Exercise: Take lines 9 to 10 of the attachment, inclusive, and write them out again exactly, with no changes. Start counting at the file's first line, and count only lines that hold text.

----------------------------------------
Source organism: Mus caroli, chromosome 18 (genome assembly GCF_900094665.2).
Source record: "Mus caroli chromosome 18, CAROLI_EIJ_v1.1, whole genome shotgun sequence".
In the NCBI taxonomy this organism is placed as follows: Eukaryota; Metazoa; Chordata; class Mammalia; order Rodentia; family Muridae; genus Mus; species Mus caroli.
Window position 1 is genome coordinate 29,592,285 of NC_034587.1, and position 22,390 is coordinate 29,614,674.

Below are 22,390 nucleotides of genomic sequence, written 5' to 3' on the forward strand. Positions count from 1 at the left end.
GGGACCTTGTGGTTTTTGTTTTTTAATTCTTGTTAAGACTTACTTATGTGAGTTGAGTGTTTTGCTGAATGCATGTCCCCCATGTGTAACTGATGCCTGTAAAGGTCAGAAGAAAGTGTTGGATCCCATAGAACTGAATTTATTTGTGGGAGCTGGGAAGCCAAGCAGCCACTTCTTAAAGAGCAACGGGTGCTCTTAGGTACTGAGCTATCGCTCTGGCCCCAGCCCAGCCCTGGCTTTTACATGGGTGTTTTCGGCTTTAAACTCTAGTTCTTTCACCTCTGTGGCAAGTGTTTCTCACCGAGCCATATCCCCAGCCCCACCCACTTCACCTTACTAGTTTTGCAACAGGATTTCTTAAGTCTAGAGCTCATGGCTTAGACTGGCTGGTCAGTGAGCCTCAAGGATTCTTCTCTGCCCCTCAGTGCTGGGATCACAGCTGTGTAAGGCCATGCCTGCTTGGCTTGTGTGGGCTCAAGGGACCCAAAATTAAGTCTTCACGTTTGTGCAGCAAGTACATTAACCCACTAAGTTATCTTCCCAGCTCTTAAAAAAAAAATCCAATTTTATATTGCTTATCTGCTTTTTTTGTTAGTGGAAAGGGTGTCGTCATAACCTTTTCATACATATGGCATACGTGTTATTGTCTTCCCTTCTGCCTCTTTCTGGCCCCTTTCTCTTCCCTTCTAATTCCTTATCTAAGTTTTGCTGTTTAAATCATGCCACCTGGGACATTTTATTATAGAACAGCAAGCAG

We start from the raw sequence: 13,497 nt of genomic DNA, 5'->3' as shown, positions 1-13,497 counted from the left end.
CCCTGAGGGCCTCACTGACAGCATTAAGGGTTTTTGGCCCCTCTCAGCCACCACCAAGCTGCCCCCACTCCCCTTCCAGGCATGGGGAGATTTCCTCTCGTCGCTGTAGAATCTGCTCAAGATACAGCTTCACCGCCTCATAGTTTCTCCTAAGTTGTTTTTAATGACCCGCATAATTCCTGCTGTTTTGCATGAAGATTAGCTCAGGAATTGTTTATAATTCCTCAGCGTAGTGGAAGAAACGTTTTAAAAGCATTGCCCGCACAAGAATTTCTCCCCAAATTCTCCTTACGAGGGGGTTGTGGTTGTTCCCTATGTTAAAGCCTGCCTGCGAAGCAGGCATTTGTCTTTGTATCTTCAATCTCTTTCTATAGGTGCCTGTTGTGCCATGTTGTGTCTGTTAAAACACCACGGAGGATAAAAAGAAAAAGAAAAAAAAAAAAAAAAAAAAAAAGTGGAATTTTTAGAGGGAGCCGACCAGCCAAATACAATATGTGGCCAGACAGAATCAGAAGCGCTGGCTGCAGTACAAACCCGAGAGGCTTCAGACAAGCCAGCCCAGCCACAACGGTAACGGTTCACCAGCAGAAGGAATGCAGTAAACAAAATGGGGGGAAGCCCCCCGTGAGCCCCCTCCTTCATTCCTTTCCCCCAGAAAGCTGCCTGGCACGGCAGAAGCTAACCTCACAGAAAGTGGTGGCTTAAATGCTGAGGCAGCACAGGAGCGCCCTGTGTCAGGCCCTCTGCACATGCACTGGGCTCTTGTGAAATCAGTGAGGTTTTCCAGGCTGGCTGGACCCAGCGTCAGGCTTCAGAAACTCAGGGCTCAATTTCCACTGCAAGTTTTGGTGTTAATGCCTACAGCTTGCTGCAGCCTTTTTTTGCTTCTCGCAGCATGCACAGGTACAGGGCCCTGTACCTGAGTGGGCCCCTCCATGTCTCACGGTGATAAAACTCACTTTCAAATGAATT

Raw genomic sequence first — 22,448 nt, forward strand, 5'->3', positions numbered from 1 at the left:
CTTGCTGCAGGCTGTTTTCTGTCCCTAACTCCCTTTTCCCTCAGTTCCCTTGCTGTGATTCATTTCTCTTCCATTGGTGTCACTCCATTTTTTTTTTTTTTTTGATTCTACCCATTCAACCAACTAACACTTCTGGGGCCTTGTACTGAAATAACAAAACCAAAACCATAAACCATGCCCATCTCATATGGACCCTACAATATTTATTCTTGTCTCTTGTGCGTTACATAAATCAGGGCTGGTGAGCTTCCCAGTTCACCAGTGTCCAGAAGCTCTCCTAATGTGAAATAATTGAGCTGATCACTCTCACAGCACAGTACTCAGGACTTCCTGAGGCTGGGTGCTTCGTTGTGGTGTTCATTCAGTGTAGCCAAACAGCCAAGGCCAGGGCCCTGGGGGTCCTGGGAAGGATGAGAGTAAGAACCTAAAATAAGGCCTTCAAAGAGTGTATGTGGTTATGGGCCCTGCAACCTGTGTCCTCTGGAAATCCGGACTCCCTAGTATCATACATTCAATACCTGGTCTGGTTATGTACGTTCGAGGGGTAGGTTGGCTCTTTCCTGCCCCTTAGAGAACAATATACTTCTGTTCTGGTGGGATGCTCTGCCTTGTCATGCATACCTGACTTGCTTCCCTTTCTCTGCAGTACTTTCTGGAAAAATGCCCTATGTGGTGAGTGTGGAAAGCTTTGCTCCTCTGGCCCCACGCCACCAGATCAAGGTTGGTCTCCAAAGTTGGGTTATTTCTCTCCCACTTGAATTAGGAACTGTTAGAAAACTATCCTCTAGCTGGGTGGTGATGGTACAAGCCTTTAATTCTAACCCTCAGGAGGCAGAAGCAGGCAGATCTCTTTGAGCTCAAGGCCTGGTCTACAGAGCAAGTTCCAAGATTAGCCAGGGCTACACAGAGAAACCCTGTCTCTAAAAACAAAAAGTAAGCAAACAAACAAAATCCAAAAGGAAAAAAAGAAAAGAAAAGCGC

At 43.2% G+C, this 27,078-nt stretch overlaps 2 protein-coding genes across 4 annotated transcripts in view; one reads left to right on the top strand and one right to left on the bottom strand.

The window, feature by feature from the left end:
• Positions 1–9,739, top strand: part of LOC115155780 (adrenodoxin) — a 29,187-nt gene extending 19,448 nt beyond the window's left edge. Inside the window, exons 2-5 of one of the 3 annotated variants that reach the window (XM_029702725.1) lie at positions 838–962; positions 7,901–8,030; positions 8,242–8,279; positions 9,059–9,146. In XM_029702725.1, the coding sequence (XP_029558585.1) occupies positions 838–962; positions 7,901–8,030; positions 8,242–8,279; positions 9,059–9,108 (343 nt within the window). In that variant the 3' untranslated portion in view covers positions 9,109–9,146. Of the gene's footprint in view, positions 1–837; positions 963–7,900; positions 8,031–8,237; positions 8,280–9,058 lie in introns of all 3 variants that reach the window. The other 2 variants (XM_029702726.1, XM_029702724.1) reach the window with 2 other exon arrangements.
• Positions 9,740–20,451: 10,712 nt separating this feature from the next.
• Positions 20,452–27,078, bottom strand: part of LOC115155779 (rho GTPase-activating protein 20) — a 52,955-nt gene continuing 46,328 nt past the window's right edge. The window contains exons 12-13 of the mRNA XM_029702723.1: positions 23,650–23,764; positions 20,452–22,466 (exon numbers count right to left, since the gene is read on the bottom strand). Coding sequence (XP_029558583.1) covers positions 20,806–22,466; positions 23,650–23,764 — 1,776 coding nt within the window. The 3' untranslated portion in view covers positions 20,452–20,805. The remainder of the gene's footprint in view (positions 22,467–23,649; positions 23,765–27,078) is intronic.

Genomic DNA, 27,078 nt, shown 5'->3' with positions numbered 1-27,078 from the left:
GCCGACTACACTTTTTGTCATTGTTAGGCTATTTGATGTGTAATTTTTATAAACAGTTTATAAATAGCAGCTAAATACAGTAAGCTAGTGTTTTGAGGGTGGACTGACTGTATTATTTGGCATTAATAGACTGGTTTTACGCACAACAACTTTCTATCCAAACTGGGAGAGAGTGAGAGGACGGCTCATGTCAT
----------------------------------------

Raw genomic sequence first — 22,448 nt, forward strand, 5'->3', positions numbered from 1 at the left:
CTTGCTGCAGGCTGTTTTCTGTCCCTAACTCCCTTTTCCCTCAGTTCCCTTGCTGTGATTCATTTCTCTTCCATTGGTGTCACTCCATTTTTTTTTTTTTTTTGATTCTACCCATTCAACCAACTAACACTTCTGGGGCCTTGTACTGAAATAACAAAACCAAAACCATAAACCATGCCCATCTCATATGGACCCTACAATATTTATTCTTGTCTCTTGTGCGTTACATAAATCAGGGCTGGTGAGCTTCCCAGTTCACCAGTGTCCAGAAGCTCTCCTAATGTGAAATAATTGAGCTGATCACTCTCACAGCACAGTACTCAGGACTTCCTGAGGCTGGGTGCTTCGTTGTGGTGTTCATTCAGTGTAGCCAAACAGCCAAGGCCAGGGCCCTGGGGGTCCTGGGAAGGATGAGAGTAAGAACCTAAAATAAGGCCTTCAAAGAGTGTATGTGGTTATGGGCCCTGCAACCTGTGTCCTCTGGAAATCCGGACTCCCTAGTATCATACATTCAATACCTGGTCTGGTTATGTACGTTCGAGGGGTAGGTTGGCTCTTTCCTGCCCCTTAGAGAACAATATACTTCTGTTCTGGTGGGATGCTCTGCCTTGTCATGCATACCTGACTTGCTTCCCTTTCTCTGCAGTACTTTCTGGAAAAATGCCCTATGTGGTGAGTGTGGAAAGCTTTGCTCCTCTGGCCCCACGCCACCAGATCAAGGTTGGTCTCCAAAGTTGGGTTATTTCTCTCCCACTTGAATTAGGAACTGTTAGAAAACTATCCTCTAGCTGGGTGGTGATGGTACAAGCCTTTAATTCTAACCCTCAGGAGGCAGAAGCAGGCAGATCTCTTTGAGCTCAAGGCCTGGTCTACAGAGCAAGTTCCAAGATTAGCCAGGGCTACACAGAGAAACCCTGTCTCTAAAAACAAAAAGTAAGCAAACAAACAAAATCCAAAAGGAAAAAAAGAAAAGAAAAGCGC